faculty were willing to be brutal
enough or hasty enough to satisfy
their friends. So, to satisfy their
friends, they created a judicial
system guaranteed to be both fast
and brutal.
I must admit that the regental
action confused me at first. I had
listened to the public statements
of faculty and deans, expressing
the belief that it was the business
of the faculty to see that disrup-
ting students are punished quick-
ly and harshly. I believed they
meant what they said. And so, I
saw no reason for the adminis-
tration n o t to leave disruption
cases to them.
I WAS WRONG. They did not
mean w h a t they said. Though
they're liars, they're good men.
They are like the Czech hero, good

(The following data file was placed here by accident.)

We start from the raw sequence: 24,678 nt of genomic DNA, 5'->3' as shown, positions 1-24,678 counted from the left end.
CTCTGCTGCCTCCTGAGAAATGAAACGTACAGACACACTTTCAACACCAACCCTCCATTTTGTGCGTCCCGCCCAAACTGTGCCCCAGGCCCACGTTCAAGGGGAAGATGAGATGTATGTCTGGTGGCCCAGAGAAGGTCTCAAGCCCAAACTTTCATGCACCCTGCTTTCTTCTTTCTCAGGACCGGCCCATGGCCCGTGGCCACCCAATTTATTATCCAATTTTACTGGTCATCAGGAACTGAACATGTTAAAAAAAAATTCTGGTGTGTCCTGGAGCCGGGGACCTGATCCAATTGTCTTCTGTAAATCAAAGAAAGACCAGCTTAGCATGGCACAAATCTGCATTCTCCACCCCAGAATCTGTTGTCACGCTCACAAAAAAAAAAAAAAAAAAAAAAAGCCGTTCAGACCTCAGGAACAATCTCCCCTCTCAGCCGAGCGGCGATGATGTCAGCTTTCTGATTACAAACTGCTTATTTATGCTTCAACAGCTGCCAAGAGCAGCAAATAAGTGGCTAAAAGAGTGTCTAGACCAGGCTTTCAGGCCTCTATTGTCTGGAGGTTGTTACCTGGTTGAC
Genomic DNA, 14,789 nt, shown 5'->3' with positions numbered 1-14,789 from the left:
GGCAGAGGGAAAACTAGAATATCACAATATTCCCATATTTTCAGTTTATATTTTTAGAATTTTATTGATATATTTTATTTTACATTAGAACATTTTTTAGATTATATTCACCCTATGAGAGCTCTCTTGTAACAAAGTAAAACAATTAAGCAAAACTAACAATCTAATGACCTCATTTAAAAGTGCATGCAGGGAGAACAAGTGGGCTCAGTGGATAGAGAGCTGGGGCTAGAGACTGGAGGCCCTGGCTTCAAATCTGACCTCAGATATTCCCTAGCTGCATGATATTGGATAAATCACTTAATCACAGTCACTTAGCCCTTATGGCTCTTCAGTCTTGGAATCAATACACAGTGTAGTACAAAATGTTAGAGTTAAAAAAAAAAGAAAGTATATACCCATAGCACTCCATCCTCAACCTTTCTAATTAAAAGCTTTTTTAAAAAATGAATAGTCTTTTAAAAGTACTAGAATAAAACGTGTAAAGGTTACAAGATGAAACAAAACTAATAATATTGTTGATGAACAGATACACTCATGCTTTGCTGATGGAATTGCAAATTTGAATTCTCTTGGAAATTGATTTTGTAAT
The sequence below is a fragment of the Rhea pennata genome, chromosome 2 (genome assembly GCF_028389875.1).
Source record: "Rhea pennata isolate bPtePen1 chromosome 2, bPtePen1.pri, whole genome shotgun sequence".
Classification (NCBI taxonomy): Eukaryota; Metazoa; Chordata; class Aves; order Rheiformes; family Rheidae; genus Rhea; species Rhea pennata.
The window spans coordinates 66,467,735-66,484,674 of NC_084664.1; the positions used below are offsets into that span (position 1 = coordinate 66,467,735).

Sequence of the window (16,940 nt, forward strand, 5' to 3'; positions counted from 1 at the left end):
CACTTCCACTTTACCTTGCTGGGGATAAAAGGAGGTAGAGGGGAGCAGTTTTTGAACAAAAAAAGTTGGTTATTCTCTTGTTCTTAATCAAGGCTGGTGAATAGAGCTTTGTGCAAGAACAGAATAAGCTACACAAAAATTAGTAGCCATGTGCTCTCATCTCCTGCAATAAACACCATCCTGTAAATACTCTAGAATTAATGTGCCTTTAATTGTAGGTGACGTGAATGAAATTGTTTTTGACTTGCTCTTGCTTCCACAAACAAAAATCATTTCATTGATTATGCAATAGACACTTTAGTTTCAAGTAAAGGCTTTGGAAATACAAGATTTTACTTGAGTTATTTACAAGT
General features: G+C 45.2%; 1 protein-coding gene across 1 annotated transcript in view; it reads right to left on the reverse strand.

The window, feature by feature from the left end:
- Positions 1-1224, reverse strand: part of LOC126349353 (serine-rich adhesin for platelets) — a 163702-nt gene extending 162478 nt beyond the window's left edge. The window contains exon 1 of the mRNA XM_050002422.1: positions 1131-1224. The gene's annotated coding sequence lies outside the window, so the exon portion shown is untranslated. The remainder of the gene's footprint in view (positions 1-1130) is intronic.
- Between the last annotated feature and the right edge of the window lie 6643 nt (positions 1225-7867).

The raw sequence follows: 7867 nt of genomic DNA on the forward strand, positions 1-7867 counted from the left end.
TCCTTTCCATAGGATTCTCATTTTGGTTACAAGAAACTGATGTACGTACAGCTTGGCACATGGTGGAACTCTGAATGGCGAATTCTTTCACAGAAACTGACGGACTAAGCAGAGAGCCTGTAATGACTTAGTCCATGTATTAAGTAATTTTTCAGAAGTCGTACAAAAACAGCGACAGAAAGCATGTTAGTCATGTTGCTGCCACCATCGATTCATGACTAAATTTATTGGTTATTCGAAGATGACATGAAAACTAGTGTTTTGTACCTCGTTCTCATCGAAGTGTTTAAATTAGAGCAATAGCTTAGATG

soldier Schfeiker, w h o never
stood up to an oppressor, always
bowing before oppressors so that
he could be in position to pull the
rug from under their feet.
The faculty (deans included)
are not willing to discipline stu-
dents by a judicial process stu-
dents do not consider legitimate.
They did not say that in public.
But, once students refused to join
the various hearing boards, the
deans and faculty quietly sabo-
taged t h e process, dismissing
some cases on technicalities and
putting the rest off until fall -
Vice President Allan Smith had
said. "All cases should be disposed

of by the end of the t e r m."
Though either the faculty nor the
deans will admit it even now, both
do, in fact believe in having the
consent of the governed and are
not willing to dirty their hands
with oppression.
. THE CENTRAL administration
understood the faculty better
than I did (better even than the
faculty understood itself). T h e
administration's defense of t h e
faculty's right to discipline was
an attempt to get the deans and
faculty to come around to doing
the administration's dirty work.
The attempt failed. The Regents.
with Fleming's advice, then draft-